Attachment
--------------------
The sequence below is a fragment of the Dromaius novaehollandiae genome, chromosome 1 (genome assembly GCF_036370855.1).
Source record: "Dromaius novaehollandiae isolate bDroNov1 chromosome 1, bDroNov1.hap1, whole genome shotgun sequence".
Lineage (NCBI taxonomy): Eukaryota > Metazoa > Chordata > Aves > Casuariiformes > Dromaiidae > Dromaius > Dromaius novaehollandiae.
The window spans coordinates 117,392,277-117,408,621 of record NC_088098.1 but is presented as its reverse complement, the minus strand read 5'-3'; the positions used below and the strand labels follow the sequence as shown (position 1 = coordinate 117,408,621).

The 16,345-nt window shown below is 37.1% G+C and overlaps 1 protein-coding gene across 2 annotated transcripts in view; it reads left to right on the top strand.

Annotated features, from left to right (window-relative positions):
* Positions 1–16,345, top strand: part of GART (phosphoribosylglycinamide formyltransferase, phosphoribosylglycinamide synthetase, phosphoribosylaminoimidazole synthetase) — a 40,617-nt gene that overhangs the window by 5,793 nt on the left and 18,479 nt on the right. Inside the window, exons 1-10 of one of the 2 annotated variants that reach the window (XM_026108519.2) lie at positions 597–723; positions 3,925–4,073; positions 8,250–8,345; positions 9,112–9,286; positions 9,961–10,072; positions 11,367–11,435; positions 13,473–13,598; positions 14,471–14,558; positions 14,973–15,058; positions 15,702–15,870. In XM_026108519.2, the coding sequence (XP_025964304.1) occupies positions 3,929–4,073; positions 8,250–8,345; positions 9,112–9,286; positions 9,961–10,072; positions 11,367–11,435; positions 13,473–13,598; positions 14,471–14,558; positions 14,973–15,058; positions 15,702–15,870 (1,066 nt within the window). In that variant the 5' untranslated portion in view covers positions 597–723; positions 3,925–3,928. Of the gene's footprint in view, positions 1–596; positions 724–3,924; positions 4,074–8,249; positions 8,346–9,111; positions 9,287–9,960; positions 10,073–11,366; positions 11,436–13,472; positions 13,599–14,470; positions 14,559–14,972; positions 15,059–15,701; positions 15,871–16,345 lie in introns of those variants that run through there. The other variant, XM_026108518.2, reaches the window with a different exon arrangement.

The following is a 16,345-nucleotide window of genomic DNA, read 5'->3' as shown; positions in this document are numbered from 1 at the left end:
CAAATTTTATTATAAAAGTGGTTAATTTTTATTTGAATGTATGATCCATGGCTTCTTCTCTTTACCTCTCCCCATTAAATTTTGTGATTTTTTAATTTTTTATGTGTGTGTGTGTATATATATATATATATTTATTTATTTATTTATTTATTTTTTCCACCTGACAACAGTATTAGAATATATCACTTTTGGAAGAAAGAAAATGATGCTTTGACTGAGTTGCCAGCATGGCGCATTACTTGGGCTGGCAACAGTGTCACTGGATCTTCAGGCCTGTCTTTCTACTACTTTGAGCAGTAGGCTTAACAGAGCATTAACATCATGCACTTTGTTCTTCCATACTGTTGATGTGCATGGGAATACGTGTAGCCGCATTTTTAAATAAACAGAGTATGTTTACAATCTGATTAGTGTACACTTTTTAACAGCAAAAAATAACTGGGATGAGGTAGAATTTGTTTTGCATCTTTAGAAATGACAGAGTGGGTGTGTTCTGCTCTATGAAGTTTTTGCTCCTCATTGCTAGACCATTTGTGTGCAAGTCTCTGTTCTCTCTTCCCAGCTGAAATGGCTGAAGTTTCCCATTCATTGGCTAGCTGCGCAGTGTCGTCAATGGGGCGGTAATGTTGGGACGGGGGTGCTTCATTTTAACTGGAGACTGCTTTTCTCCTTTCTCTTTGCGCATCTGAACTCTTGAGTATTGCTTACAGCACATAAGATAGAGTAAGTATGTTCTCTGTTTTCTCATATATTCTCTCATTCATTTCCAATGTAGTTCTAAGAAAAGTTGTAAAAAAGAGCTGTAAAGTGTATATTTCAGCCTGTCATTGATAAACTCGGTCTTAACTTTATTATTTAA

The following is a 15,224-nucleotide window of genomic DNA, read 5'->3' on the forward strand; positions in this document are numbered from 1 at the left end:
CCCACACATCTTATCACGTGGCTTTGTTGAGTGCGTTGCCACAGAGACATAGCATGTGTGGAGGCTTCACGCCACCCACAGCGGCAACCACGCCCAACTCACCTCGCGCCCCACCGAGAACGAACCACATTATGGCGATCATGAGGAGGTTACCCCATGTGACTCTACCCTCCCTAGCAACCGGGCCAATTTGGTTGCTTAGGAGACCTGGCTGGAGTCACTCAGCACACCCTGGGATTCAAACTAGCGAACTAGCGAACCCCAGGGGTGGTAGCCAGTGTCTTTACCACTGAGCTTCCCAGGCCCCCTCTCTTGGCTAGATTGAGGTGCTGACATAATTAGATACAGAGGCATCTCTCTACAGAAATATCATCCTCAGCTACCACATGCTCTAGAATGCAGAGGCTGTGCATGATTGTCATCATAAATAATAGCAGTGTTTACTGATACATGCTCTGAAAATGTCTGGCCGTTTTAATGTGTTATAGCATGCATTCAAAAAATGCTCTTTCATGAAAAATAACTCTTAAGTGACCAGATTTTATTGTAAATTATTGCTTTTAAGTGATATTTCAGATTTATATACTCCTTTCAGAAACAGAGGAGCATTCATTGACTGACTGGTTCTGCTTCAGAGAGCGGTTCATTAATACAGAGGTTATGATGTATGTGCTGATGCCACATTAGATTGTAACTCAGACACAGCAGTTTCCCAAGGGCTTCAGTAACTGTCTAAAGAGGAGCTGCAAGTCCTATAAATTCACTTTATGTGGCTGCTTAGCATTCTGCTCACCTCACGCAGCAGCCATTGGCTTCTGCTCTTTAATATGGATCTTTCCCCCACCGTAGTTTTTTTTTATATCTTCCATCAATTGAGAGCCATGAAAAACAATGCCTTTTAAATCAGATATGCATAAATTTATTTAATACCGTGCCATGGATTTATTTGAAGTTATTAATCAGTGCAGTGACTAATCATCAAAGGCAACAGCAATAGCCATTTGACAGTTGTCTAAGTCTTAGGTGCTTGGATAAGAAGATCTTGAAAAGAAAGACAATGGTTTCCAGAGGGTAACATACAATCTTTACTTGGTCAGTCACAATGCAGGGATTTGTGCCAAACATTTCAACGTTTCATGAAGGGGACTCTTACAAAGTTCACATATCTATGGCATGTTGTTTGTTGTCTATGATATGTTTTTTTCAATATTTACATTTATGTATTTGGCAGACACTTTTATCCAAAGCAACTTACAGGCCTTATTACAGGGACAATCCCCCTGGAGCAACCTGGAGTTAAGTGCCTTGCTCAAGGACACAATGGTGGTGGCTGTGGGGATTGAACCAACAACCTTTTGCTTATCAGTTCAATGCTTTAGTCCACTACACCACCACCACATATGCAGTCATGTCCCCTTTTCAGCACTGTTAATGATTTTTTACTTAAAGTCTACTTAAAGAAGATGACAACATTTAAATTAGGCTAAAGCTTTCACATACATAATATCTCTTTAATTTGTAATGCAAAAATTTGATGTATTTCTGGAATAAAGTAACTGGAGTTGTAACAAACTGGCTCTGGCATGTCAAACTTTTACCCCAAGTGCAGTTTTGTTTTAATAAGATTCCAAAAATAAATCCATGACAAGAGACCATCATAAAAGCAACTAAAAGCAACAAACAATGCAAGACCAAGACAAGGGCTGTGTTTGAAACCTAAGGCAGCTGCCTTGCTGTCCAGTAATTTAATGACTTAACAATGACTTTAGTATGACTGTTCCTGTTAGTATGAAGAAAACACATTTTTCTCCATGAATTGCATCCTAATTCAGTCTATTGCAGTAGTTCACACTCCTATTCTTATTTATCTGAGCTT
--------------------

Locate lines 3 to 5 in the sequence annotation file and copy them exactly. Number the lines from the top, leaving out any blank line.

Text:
Lineage (NCBI taxonomy): Eukaryota > Metazoa > Chordata > Aves > Casuariiformes > Dromaiidae > Dromaius > Dromaius novaehollandiae.
The window spans coordinates 117,392,277-117,408,621 of record NC_088098.1 but is presented as its reverse complement, the minus strand read 5'-3'; the positions used below and the strand labels follow the sequence as shown (position 1 = coordinate 117,408,621).

The 16,345-nt window shown below is 37.1% G+C and overlaps 1 protein-coding gene across 2 annotated transcripts in view; it reads left to right on the top strand.